Aseem Inam: This blog post is going to be longer than usual, but I think you’ll find it interesting, so bear with me.
The recently concluded World Urban Forum in Medellin, Colombia was absolutely the gathering of urbanists this year in the world. The cross-section was remarkable: politicians [e.g. ministers, mayors], policy makers [e.g. international, national and local bureaucrats], corporations [e.g. businesses capitalizing on the rapidly urbanizing world], academics [e.g. researchers, professors, students], non-profits [e.g. activists and advocacy organizations], and citizens [e.g. local residents and school children from Medellin]. It was quite an experience to give a talk or be part of a panel that included this rich cross-section, which led to truly fascinating dialogues.
There were three principal highlights for me.
One highlight was the buzz generated by our URBAN@NEWSCHOOL team. The university had a booth near the entrance of the main pavilion, plus we had regular presentations at the booth about faculty research, student work, and academic programs. This constant activity attracted lots of people, to whom we distributed material about urban initiatives in strategic design, public policy, international affairs, liberal arts, and the social sciences. People were genuinely interested in all the exciting things that we are doing globally as well as at our campus in Manhattan.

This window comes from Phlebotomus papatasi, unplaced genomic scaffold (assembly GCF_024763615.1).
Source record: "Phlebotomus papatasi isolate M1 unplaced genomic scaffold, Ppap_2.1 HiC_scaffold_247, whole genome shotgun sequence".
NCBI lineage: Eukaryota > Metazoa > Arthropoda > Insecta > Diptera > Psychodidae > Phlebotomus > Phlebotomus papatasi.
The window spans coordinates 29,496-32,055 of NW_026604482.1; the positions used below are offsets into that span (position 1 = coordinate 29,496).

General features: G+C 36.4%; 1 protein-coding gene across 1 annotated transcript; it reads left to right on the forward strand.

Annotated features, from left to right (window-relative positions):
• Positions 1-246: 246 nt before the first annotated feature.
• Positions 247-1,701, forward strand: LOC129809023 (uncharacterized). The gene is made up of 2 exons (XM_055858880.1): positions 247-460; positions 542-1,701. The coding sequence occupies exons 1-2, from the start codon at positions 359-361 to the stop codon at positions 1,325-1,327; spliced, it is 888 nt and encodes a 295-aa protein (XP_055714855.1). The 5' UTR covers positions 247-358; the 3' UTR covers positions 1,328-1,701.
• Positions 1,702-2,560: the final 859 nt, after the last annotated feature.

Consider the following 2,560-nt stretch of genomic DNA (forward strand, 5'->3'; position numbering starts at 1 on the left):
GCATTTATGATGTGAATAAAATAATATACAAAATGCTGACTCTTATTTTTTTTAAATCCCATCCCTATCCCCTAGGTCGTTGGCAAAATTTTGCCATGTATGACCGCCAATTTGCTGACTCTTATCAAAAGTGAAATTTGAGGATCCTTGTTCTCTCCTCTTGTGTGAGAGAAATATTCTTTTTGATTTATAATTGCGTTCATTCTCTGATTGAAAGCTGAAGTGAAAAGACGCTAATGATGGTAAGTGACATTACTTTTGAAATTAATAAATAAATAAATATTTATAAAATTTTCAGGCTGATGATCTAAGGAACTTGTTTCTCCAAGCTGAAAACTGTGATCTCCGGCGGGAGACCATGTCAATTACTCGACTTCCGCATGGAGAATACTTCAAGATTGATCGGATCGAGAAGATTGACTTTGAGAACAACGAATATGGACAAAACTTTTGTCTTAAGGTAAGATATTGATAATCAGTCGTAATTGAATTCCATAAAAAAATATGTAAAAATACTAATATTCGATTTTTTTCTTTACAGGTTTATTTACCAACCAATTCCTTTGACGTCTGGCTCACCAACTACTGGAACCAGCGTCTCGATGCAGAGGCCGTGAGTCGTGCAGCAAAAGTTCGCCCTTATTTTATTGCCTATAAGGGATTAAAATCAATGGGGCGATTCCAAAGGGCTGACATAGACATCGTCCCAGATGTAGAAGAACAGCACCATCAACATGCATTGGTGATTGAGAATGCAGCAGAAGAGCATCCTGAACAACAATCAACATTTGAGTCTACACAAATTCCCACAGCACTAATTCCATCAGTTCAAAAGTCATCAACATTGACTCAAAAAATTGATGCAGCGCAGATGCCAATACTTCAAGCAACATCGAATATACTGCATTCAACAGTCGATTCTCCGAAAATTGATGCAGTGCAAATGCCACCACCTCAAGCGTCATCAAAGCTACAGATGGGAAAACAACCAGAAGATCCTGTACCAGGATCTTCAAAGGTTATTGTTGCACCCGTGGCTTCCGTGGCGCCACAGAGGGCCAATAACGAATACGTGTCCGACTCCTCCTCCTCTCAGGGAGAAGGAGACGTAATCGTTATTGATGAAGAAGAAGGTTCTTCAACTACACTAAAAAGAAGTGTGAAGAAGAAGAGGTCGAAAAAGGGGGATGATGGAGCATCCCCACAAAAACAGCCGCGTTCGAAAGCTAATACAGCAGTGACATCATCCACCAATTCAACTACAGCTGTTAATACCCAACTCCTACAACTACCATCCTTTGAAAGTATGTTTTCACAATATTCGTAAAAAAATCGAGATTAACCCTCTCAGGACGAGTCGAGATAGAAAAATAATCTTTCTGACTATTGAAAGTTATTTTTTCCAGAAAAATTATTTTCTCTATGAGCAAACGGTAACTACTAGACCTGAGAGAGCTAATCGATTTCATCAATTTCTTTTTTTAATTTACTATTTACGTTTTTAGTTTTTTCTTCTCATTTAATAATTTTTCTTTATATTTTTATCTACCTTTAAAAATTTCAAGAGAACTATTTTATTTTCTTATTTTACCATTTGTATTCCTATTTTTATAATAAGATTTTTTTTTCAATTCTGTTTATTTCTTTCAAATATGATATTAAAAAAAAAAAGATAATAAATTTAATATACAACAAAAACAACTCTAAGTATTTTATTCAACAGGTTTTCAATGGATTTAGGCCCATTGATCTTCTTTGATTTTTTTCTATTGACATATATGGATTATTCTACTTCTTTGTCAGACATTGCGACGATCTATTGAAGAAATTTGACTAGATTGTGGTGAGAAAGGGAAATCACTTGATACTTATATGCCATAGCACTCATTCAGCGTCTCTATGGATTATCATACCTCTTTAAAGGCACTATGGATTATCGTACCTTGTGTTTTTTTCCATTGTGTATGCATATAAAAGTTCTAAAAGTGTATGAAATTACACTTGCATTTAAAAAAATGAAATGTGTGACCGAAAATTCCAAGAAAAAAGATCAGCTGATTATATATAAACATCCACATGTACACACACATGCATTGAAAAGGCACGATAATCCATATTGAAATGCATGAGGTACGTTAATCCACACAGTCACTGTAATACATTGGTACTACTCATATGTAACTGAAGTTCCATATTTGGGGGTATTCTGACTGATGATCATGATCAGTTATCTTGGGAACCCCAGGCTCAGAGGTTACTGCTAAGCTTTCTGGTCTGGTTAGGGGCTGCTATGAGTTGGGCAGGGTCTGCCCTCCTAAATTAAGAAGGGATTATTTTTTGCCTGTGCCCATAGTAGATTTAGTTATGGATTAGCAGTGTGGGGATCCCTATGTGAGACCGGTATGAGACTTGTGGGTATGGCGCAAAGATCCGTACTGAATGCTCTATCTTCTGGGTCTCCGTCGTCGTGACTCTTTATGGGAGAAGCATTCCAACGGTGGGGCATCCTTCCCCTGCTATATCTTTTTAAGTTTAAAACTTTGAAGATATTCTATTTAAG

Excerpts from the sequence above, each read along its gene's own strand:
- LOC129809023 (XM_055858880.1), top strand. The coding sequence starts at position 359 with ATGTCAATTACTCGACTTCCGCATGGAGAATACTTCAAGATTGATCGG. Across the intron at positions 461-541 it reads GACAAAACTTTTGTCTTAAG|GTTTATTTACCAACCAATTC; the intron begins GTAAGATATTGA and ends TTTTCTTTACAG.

A second highlight was talking about my book, Designing Urban Transformation, in the Urban Library. The hall was packed to the point of being standing-room-only. Even though many audience members were not native English speakers, I made it a point to communicate clearly and slowly verbally combined with images and simple text in my slide presentation. The question and answer session was excellent, and spilled over into the hallway after the formal session was over. I was touched that people not only found the ideas in the book to be valuable, but also saw how these ideas could help illuminate and address concrete challenges in their own cities and countries.